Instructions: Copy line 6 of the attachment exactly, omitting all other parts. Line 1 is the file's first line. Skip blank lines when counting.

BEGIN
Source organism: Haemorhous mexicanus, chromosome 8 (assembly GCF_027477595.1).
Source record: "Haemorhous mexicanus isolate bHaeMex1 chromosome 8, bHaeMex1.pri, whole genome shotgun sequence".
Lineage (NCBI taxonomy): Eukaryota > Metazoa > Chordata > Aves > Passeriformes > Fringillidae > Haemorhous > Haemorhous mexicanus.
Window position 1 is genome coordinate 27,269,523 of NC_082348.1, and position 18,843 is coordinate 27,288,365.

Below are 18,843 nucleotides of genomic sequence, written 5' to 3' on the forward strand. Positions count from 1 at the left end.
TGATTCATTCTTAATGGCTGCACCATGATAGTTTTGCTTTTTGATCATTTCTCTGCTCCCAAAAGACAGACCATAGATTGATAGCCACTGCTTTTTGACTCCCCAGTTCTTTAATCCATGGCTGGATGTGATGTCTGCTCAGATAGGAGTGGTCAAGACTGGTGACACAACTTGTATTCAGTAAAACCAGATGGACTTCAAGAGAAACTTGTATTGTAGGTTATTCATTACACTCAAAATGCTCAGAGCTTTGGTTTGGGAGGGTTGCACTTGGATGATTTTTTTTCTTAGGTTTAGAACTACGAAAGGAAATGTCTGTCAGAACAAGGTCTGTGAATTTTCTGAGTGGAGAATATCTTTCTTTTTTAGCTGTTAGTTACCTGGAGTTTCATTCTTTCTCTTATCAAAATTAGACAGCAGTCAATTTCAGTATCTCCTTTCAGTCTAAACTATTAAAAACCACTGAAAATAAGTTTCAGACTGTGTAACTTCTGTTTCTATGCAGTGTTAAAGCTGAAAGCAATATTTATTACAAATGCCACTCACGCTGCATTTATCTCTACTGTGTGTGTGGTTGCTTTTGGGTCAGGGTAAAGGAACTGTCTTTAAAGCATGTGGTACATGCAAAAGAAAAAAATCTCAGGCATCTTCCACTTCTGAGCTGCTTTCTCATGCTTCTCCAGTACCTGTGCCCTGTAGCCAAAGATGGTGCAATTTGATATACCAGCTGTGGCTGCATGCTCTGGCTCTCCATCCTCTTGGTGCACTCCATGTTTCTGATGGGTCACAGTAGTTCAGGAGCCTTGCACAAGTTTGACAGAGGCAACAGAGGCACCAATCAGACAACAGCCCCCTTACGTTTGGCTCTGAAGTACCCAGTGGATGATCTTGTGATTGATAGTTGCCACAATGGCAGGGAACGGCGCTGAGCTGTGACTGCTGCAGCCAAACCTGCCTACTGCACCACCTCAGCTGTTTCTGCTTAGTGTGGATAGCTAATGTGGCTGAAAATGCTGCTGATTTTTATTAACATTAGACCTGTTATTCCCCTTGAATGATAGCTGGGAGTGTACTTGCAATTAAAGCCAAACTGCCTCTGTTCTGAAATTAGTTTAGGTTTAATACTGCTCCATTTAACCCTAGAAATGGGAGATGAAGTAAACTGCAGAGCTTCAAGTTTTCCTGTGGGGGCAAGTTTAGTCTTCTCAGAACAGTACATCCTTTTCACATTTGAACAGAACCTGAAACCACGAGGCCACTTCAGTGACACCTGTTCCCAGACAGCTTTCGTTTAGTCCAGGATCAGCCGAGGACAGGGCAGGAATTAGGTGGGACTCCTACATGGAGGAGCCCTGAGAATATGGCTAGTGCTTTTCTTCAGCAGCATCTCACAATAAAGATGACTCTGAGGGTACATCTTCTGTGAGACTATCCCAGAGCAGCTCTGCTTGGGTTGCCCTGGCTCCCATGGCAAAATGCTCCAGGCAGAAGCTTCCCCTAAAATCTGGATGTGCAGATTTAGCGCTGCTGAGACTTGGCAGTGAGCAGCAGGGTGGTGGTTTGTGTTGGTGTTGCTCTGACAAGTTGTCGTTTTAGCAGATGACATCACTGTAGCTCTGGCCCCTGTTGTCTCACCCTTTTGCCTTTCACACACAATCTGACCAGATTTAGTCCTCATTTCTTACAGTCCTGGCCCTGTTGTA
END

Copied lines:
TGATTCATTCTTAATGGCTGCACCATGATAGTTTTGCTTTTTGATCATTTCTCTGCTCCCAAAAGACAGACCATAGATTGATAGCCACTGCTTTTTGACTCCCCAGTTCTTTAATCCATGGCTGGATGTGATGTCTGCTCAGATAGGAGTGGTCAAGACTGGTGACACAACTTGTATTCAGTAAAACCAGATGGACTTCAAGAGAAACTTGTATTGTAGGTTATTCATTACACTCAAAATGCTCAGAGCTTTGGTTTGGGAGGGTTGCACTTGGATGATTTTTTTTCTTAGGTTTAGAACTACGAAAGGAAATGTCTGTCAGAACAAGGTCTGTGAATTTTCTGAGTGGAGAATATCTTTCTTTTTTAGCTGTTAGTTACCTGGAGTTTCATTCTTTCTCTTATCAAAATTAGACAGCAGTCAATTTCAGTATCTCCTTTCAGTCTAAACTATTAAAAACCACTGAAAATAAGTTTCAGACTGTGTAACTTCTGTTTCTATGCAGTGTTAAAGCTGAAAGCAATATTTATTACAAATGCCACTCACGCTGCATTTATCTCTACTGTGTGTGTGGTTGCTTTTGGGTCAGGGTAAAGGAACTGTCTTTAAAGCATGTGGTACATGCAAAAGAAAAAAATCTCAGGCATCTTCCACTTCTGAGCTGCTTTCTCATGCTTCTCCAGTACCTGTGCCCTGTAGCCAAAGATGGTGCAATTTGATATACCAGCTGTGGCTGCATGCTCTGGCTCTCCATCCTCTTGGTGCACTCCATGTTTCTGATGGGTCACAGTAGTTCAGGAGCCTTGCACAAGTTTGACAGAGGCAACAGAGGCACCAATCAGACAACAGCCCCCTTACGTTTGGCTCTGAAGTACCCAGTGGATGATCTTGTGATTGATAGTTGCCACAATGGCAGGGAACGGCGCTGAGCTGTGACTGCTGCAGCCAAACCTGCCTACTGCACCACCTCAGCTGTTTCTGCTTAGTGTGGATAGCTAATGTGGCTGAAAATGCTGCTGATTTTTATTAACATTAGACCTGTTATTCCCCTTGAATGATAGCTGGGAGTGTACTTGCAATTAAAGCCAAACTGCCTCTGTTCTGAAATTAGTTTAGGTTTAATACTGCTCCATTTAACCCTAGAAATGGGAGATGAAGTAAACTGCAGAGCTTCAAGTTTTCCTGTGGGGGCAAGTTTAGTCTTCTCAGAACAGTACATCCTTTTCACATTTGAACAGAACCTGAAACCACGAGGCCACTTCAGTGACACCTGTTCCCAGACAGCTTTCGTTTAGTCCAGGATCAGCCGAGGACAGGGCAGGAATTAGGTGGGACTCCTACATGGAGGAGCCCTGAGAATATGGCTAGTGCTTTTCTTCAGCAGCATCTCACAATAAAGATGACTCTGAGGGTACATCTTCTGTGAGACTATCCCAGAGCAGCTCTGCTTGGGTTGCCCTGGCTCCCATGGCAAAATGCTCCAGGCAGAAGCTTCCCCTAAAATCTGGATGTGCAGATTTAGCGCTGCTGAGACTTGGCAGTGAGCAGCAGGGTGGTGGTTTGTGTTGGTGTTGCTCTGACAAGTTGTCGTTTTAGCAGATGACATCACTGTAGCTCTGGCCCCTGTTGTCTCACCCTTTTGCCTTTCACACACAATCTGACCAGATTTAGTCCTCATTTCTTACAGTCCTGGCCCTGTTGTA